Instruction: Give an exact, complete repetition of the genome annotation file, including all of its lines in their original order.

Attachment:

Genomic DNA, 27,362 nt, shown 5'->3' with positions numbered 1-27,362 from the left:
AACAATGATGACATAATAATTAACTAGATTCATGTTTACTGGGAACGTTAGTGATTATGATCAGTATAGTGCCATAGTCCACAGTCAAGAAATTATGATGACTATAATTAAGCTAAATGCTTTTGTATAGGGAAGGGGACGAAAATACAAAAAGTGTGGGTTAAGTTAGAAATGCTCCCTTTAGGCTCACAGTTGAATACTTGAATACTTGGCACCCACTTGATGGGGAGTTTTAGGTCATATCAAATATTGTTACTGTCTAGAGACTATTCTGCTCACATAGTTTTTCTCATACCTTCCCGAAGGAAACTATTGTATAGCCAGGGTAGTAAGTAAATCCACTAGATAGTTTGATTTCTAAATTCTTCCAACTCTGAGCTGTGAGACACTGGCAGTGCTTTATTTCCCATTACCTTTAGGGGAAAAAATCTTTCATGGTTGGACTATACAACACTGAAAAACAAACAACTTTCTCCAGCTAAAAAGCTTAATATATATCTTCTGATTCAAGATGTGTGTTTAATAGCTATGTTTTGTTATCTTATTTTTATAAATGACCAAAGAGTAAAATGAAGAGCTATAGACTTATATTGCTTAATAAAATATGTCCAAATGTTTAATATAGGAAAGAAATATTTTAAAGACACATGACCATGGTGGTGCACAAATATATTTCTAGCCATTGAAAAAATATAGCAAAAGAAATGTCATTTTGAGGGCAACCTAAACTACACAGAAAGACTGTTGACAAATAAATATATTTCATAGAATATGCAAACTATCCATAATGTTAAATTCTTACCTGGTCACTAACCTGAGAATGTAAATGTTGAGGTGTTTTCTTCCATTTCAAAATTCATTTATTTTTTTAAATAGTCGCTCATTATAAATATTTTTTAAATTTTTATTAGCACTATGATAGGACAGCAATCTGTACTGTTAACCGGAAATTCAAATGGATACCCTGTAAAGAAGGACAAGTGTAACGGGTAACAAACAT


Genomic DNA, 27,362 nt, shown 5'->3' with positions numbered 1-27,362 from the left:
AACAATGATGACATAATAATTAACTAGATTCATGTTTACTGGGAACGTTAGTGATTATGATCAGTATAGTGCCATAGTCCACAGTCAAGAAATTATGATGACTATAATTAAGCTAAATGCTTTTGTATAGGGAAGGGGACGAAAATACAAAAAGTGTGGGTTAAGTTAGAAATGCTCCCTTTAGGCTCACAGTTGAATACTTGAATACTTGGCACCCACTTGATGGGGAGTTTTAGGTCATATCAAATATTGTTACTGTCTAGAGACTATTCTGCTCACATAGTTTTTCTCATACCTTCCCGAAGGAAACTATTGTATAGCCAGGGTAGTAAGTAAATCCACTAGATAGTTTGATTTCTAAATTCTTCCAACTCTGAGCTGTGAGACACTGGCAGTGCTTTATTTCCCATTACCTTTAGGGGAAAAAATCTTTCATGGTTGGACTATACAACACTGAAAAACAAACAACTTTCTCCAGCTAAAAAGCTTAATATATATCTTCTGATTCAAGATGTGTGTTTAATAGCTATGTTTTGTTATCTTATTTTTATAAATGACCAAAGAGTAAAATGAAGAGCTATAGACTTATATTGCTTAATAAAATATGTCCAAATGTTTAATATAGGAAAGAAATATTTTAAAGACACATGACCATGGTGGTGCACAAATATATTTCTAGCCATTGAAAAAATATAGCAAAAGAAATGTCATTTTGAGGGCAACCTAAACTACACAGAAAGACTGTTGACAAATAAATATATTTCATAGAATATGCAAACTATCCATAATGTTAAATTCTTACCTGGTCACTAACCTGAGAATGTAAATGTTGAGGTGTTTTCTTCCATTTCAAAATTCATTTATTTTTTTAAATAGTCGCTCATTATAAATATTTTTTAAATTTTTATTAGCACTATGATAGGACAGCAATCTGTACTGTTAACCGGAAATTCAAATGGATACCCTGTAAAGAAGGACAAGTGTAACGGGTAACAAACAT